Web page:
It's possible that a big part of my problem is the camera itself. I've owned a Nikon D50 for a few years, but I only recently discovered there was a firmware/software glitch in mine that was causing settings to constantly reset and change almost at will. Tech support talked me through a variety of hard resets until we managed to correct that problem, and that's good, but I often wonder if a different camera would make more logical sense to me in terms of adjusting aperture/shutter/ISO, etc. But that thought only leads me back to thinking what I really should do is learn to master the camera I have before I consider spending money on a better one (I really want a D90). And that thought led to this post.

I'm developing an eye for photography.
I want to develop the technical skills as well.
posted by 2oh1 at 6:11 PM on February 10, 2010


Using a laptop isn't realistic for me in most situations. Again, it's a vision thing.
posted by 2oh1 at 6:16 PM on February 10, 2010 [1 favorite]


You might try getting a 35mm fully manual film camera and shooting with that for a while. It'd cost a little bit of money (up front for the camera and then for the developing) but it might help you learn the basics more quickly without all the fancy buttons and different options that digital cameras have. I, myself, am extremely intimidated by dslrs for this exact reason. I really don't know the basics and I'm just starting to learn about aperture, shutters speed, ISO, etc through playing around with film cameras. There's something I can't quite articulate about having physical control over an instrument--understanding how light enters/hits the film, and how the (rather few) settings available can alter that light. Maybe this is a little too basic for you, but it's helped me out a lot.
posted by a.steele at 6:24 PM on February 10, 2010


I'm a Canon guy, so you might want to confirm this, however: I believe the D50 is limited in what lenses it can use (and still have auto focus). But, there are a bunch of lenses that you can still get. I say this because a "fast lens" (i.e., a 50mm f/1.4, or a 30mm f/1.4) is going to help you learn how to use aperture correctly/artistically. The D90 itself will not help learn those things. In fact, for just learning things like aperture, shutter speed, ISO, etc., the camera you have will work perfectly fine. If the upgrade to the D90 is not a big deal for you financially, sure, do it. But if it's that or some nicer glass, get the nicer glass.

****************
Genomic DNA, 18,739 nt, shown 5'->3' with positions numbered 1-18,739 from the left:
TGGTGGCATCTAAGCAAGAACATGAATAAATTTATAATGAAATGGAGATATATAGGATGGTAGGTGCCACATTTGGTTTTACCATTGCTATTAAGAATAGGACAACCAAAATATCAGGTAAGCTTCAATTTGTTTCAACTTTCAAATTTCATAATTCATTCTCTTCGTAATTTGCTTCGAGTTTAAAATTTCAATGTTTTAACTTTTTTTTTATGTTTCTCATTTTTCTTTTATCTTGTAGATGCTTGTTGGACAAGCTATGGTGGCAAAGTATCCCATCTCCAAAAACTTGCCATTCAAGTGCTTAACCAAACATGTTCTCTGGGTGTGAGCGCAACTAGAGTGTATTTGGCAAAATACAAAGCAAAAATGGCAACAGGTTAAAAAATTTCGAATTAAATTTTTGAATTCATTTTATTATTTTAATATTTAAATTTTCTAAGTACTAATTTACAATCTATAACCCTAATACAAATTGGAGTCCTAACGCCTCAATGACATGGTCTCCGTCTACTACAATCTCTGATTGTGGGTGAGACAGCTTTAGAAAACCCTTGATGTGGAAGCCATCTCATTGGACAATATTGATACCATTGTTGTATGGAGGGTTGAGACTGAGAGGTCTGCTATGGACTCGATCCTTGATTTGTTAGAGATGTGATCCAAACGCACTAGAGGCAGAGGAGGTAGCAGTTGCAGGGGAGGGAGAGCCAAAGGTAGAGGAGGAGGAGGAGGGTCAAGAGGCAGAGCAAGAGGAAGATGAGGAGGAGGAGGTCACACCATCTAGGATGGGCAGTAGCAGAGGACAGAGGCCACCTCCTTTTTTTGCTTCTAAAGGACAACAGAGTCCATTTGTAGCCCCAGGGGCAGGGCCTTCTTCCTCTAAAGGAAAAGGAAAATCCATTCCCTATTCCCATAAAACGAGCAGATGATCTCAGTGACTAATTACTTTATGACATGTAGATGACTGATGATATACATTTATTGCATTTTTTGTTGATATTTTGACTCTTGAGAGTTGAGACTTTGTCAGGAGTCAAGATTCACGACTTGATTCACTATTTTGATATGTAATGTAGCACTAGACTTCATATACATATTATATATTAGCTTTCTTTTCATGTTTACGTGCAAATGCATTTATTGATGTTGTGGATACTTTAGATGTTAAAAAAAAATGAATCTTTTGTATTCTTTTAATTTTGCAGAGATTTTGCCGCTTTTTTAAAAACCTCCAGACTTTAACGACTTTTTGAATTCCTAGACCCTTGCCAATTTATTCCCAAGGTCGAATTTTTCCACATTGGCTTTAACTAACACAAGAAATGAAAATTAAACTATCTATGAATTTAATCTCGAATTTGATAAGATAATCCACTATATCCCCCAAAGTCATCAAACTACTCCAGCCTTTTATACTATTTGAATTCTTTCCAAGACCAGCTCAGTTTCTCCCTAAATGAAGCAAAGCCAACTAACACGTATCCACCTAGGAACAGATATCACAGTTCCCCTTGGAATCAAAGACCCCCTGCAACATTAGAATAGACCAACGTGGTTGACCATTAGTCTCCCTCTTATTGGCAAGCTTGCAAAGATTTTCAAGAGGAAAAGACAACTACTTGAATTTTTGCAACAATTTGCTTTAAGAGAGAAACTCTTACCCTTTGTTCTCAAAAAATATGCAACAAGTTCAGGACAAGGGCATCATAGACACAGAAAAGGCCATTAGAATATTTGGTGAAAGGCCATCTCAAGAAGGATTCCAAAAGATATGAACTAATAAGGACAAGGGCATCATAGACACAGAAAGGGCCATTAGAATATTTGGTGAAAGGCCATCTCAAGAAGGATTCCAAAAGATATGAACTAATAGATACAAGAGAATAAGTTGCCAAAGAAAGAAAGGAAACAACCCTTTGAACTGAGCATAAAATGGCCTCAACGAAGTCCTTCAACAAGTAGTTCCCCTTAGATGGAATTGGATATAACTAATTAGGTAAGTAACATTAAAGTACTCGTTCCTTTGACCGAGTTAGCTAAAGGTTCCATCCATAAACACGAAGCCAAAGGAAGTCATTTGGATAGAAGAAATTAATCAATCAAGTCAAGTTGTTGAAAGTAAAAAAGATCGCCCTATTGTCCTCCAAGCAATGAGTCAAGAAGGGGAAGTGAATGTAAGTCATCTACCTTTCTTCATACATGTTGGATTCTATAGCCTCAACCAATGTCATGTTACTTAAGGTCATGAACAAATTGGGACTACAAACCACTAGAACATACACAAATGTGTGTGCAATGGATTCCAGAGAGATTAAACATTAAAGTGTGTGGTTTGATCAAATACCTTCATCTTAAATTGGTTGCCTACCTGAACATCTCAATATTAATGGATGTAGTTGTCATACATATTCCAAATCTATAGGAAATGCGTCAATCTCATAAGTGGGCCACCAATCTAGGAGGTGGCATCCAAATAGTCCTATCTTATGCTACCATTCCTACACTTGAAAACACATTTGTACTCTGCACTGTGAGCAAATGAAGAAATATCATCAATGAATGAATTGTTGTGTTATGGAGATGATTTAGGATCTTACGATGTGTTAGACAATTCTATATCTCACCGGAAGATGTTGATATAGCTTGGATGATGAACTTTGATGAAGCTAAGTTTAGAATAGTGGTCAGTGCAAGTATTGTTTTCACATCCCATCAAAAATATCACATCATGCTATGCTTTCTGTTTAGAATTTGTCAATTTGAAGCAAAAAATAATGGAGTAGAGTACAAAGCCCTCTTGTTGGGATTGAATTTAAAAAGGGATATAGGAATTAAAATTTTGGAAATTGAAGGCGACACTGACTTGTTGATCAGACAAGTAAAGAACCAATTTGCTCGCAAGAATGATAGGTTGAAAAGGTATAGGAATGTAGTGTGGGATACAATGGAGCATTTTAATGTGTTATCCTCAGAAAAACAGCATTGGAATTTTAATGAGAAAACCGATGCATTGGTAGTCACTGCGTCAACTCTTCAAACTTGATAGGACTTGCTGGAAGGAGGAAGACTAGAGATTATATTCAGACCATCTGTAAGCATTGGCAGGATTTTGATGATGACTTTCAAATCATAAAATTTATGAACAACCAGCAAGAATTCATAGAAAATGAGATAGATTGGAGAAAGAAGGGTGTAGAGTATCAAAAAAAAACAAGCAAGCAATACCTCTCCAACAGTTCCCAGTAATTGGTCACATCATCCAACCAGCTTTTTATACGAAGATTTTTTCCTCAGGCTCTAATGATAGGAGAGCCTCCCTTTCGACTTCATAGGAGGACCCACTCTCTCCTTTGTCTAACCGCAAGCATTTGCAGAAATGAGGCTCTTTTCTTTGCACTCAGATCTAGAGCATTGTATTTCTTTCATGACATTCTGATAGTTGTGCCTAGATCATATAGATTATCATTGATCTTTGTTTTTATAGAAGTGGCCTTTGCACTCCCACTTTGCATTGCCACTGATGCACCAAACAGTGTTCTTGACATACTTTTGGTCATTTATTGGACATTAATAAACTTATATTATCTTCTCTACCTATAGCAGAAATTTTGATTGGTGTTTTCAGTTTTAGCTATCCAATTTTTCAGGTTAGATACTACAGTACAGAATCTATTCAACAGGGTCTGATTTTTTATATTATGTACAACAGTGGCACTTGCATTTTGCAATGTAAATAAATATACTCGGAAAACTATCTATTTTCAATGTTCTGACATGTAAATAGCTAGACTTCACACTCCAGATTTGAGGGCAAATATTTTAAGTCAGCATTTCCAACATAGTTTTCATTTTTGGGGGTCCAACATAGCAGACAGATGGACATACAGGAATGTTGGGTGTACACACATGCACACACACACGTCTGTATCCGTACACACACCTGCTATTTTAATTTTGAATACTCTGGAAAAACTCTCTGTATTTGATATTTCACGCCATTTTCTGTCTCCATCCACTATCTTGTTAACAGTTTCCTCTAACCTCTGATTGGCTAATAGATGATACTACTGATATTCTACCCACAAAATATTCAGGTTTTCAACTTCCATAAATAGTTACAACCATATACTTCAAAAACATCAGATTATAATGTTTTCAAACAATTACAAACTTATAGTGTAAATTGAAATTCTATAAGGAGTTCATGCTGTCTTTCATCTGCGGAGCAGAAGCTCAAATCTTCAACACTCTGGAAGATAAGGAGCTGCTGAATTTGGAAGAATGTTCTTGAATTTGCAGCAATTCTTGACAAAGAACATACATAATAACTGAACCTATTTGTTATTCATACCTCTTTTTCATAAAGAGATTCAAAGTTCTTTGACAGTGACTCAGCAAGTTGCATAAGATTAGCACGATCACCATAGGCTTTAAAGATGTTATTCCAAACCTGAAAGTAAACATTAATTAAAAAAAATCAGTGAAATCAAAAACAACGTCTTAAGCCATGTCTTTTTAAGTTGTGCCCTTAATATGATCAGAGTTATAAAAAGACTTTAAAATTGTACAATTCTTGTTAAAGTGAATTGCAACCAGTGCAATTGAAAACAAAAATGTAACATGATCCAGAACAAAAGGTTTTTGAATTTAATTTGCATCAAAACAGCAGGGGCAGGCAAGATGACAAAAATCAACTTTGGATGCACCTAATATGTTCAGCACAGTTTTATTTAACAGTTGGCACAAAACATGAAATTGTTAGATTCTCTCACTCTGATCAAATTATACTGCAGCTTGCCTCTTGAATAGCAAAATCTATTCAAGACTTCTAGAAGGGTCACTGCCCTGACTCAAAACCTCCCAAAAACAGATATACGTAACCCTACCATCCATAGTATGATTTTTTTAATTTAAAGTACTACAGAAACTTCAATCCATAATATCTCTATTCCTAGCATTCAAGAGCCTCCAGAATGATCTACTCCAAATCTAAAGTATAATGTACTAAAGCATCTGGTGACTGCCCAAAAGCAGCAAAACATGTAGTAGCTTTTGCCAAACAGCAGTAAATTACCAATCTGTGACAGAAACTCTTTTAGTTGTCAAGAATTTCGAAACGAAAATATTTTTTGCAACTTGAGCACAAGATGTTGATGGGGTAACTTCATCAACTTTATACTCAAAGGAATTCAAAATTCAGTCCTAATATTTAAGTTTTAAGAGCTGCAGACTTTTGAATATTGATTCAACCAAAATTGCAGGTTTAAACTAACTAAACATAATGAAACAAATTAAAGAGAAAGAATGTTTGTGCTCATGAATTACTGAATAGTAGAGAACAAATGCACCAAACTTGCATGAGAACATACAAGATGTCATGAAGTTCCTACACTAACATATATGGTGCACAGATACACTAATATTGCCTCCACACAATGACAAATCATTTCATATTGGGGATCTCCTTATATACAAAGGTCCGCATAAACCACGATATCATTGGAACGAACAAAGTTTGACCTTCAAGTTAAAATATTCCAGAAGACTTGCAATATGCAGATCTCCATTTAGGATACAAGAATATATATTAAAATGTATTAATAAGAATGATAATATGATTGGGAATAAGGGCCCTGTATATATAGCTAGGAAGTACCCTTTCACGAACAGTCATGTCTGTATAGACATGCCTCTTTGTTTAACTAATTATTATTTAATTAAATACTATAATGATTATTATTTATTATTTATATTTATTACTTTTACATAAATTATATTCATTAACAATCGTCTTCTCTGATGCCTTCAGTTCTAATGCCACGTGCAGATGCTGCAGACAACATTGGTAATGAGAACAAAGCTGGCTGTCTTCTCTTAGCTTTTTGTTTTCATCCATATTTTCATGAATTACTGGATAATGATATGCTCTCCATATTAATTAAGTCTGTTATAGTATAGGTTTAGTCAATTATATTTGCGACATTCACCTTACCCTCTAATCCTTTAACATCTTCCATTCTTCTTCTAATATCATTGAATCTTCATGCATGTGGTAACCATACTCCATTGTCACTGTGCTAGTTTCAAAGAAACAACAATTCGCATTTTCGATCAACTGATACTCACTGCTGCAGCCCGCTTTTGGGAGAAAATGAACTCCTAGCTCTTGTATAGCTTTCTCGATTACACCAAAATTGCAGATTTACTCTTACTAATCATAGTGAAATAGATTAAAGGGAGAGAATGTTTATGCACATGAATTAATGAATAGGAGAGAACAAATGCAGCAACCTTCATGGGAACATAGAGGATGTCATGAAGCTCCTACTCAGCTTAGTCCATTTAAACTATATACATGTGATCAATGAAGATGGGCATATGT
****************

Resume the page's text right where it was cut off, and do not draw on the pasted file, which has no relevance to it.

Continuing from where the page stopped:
I'm going to disagree about getting a film camera. There's too much time in between taking the picture and seeing it. I think unless you take really good notes or have a really good memory, you're going to forget a lot of your settings, or the situation, distances, lighting, etc. The vast majority of things I've read about getting better with your camera say to take LOTS of pictures. For most people, that equates to digital, not film.

Give yourself little assignments. Try shooting all day at your widest aperture. Or all day in shutter priority. Or even manual (your camera's internal light meter will help you--read the manual to find out how). See if you can create something artistic in each mode. As long as you understand the relationship between ISO, aperture, and shutter speed you should be fairly successful. And if you don't understand that relationship, Google is your friend.
posted by dave*p at 7:00 PM on February 10, 2010


Actually unlike the d40 the d50 does have a focus motor so most lenses are compatible auto-focus wise. You could get a 20mm or there abouts fast prime and really see the differences that different apertures make.
posted by meta87 at 7:55 PM on February 10, 2010


you might try checking out the stop shooting auto website.
posted by rmd1023 at 8:44 PM on February 10, 2010


I'm basically just using the camera as a glorified point and shoot.
That quote really resonates with me. I knew that feeling very well.

Essentially, everything you have mentioned that you want to learn can all be distilled into what is probably the biggest subject matter of photographic technique: exposure.

By a ridiculously great margin, the best photography money I ever spent was the $180 I spent for a semester-long photography class at my local community college (sorry for the bold, but it is so true). I can be even more specific learning-wise and say the big leap came in the first few weeks when the professor showed us how to properly expose an image.

My advice would be to seek out a beginner's photography class or lessons at your local community college or university. I know photography clubs and shops might offer something similar, but given your unique vision challenges, I think a public institution might be better equipped to adjust their methods. I also realize there are websites and books, but honestly, I have met very few people who have a good grasp on how to use the various functions of auto-exposure (which is common of any DSLR) who haven't had somebody else show them.
posted by The Potate at 9:35 PM on February 10, 2010